That same day, Ken Starr held a press conference, saying that the investigation was “moving very quickly” and that he expected a swift conclusion. Public polling showed a swift swing against his investigation. No decisions on prosecution against the now ex-President had been made, though. In the public relation wars, Clinton saw a sympathetic surge of approval out of office, and by 2 to 1 margin Americans said the Starr investigation should end now that Clinton resigned.

Without the cover of executive privilege, Clinton staffers like Sidney Blumenthal rapidly gave close door testimonies to the grand jury. By April, Starr submitted his report to House Judiciary Committee. While Clinton had committed actions that abused his office and were potential federal crimes, he decided to refrain from prosecution given his resignation. Ken Starr had motivated reasoning – he was eager to leave the important, but frankly grimy, work behind him and was in line to be the next dean at Pepperdine University Law School, and perhaps had one foot out the door. The House soon released the full report to the public on the internet by the end of April. While juicy and sensational, with Clinton already out of office, the Gore Administration looked to move past it quickly. The legal trouble was not over for Clinton, however, as the Jones harassment case was still an open and serious matter.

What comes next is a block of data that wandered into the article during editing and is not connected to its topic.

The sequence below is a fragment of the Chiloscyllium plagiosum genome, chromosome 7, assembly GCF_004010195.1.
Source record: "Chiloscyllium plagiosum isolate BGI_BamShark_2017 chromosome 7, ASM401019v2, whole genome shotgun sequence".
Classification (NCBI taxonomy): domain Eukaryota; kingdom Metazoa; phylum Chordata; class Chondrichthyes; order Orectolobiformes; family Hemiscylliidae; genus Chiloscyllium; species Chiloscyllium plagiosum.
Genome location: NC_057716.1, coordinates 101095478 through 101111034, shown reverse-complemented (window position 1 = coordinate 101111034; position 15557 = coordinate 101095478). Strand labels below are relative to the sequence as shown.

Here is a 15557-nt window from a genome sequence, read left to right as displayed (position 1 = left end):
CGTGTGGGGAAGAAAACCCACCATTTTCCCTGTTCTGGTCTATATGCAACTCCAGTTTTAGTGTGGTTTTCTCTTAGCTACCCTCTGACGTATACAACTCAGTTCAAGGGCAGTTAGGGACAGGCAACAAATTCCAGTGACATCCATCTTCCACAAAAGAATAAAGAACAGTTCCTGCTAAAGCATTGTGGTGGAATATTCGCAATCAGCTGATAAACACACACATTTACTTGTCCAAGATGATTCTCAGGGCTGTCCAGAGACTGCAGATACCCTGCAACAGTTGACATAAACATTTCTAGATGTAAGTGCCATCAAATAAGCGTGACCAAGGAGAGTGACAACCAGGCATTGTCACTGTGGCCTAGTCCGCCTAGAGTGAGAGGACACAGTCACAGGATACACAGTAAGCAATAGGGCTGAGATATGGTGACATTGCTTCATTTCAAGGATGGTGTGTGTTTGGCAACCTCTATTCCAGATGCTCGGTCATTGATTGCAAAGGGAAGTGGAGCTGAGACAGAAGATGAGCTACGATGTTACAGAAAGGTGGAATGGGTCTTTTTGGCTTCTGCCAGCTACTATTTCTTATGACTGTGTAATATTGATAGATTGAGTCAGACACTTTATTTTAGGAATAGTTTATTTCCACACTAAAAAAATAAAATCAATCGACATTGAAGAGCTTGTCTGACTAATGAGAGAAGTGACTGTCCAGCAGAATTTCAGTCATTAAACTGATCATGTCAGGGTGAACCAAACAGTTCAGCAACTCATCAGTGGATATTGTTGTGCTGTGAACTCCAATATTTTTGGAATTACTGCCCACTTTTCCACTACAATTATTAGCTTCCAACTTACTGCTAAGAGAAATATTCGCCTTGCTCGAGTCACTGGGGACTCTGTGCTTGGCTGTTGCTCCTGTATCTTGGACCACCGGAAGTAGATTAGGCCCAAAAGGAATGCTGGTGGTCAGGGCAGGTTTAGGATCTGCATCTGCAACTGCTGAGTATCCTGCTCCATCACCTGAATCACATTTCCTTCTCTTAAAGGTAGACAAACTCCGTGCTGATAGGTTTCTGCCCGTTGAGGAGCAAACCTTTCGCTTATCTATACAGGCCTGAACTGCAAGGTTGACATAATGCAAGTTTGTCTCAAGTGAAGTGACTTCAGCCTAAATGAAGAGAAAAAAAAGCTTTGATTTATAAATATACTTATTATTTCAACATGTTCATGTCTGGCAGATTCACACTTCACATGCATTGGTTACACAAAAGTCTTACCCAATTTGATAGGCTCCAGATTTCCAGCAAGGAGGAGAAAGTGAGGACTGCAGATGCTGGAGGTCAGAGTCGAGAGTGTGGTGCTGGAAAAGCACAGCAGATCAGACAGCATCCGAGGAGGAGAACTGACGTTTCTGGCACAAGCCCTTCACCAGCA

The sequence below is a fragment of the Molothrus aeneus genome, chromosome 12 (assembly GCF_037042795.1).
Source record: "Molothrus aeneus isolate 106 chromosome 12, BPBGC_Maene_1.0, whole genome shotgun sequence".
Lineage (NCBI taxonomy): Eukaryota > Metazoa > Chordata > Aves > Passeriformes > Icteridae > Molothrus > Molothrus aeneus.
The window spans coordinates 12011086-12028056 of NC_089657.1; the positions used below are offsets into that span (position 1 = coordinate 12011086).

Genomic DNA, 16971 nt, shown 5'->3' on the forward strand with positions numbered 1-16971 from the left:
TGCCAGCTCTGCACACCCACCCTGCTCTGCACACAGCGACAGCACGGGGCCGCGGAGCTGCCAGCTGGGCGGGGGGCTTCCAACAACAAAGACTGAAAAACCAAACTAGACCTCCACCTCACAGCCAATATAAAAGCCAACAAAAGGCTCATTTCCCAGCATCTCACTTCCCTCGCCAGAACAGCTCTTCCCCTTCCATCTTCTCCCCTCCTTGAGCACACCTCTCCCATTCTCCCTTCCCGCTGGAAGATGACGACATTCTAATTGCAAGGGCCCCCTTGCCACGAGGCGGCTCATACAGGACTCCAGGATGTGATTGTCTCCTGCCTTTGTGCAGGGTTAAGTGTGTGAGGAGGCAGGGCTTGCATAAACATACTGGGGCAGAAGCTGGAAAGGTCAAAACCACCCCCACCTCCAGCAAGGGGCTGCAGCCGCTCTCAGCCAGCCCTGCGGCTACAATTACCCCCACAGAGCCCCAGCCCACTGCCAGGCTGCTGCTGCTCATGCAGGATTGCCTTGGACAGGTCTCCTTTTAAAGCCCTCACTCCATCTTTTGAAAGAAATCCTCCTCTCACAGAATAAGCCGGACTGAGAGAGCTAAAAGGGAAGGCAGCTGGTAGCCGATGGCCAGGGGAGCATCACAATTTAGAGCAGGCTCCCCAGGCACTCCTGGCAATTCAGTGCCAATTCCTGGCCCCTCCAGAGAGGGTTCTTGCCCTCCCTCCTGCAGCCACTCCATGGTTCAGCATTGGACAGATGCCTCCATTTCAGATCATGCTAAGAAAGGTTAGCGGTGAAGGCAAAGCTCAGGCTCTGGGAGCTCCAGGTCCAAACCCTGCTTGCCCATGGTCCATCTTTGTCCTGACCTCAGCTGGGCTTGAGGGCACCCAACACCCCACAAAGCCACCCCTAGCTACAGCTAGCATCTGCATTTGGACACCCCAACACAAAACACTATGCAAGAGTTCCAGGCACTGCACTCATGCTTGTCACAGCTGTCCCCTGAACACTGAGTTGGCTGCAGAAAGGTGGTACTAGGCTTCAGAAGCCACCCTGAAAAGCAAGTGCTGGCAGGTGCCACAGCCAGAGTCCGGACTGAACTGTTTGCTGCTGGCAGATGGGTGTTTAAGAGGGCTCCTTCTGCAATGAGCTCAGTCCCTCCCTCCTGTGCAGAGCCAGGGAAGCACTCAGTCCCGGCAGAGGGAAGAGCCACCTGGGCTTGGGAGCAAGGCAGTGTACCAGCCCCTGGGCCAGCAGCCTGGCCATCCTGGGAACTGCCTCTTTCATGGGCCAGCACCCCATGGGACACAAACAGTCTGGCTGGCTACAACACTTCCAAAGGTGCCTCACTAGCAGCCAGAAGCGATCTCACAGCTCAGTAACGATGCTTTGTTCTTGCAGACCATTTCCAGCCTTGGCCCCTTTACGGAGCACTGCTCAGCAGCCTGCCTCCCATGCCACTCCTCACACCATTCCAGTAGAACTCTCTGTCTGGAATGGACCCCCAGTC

Meanwhile, the rest of the world kept spinning. Gore’s first days in office were met with a noticeable drop in the S&P 500 and NASDAQ Composite. This mimicked the October 27, 1997 mini-crash and they returned to positive territory by the State of the Union. The economy was strong but there was always room for improvement. Al Gore had arguably been the most influential modern Vice President, with strong influence and domestic and foreign policy. But now he was the Commander-in-Chief, with all the added pressures.

British Prime Minister Tony Blair’s visit was Gore’s first high profile opportunity for statecraft. The Good Friday Agreement, which Clinton championed, would demonstrate America’s continued soft power abroad. Gore’s strong ties with Russian Prime Minister Viktor Chernomyrdin gave him a springboard towards strengthening ties with the former chief geopolitical rival, although the Ruble crisis brought uncertainties. The situation in the Balkans was still heated as Yugoslavia and its region Kosovo continued to clash, requiring active management with Europe and the Russians. Above all, the containment of Iraq would require close management. In the State of the Union, Gore had outlined Saddam Hussein’s continued efforts to obtain nuclear, chemical, and biological weapons. But Hussein’s ambitions were controlled. Gore praised the United Nation’s efforts in containing those efforts and pledged continued US support. Despite the drama at home, the United States’ standing in the world remained strong and the federal budget was on target to run a surplus for the first time since the 1960s.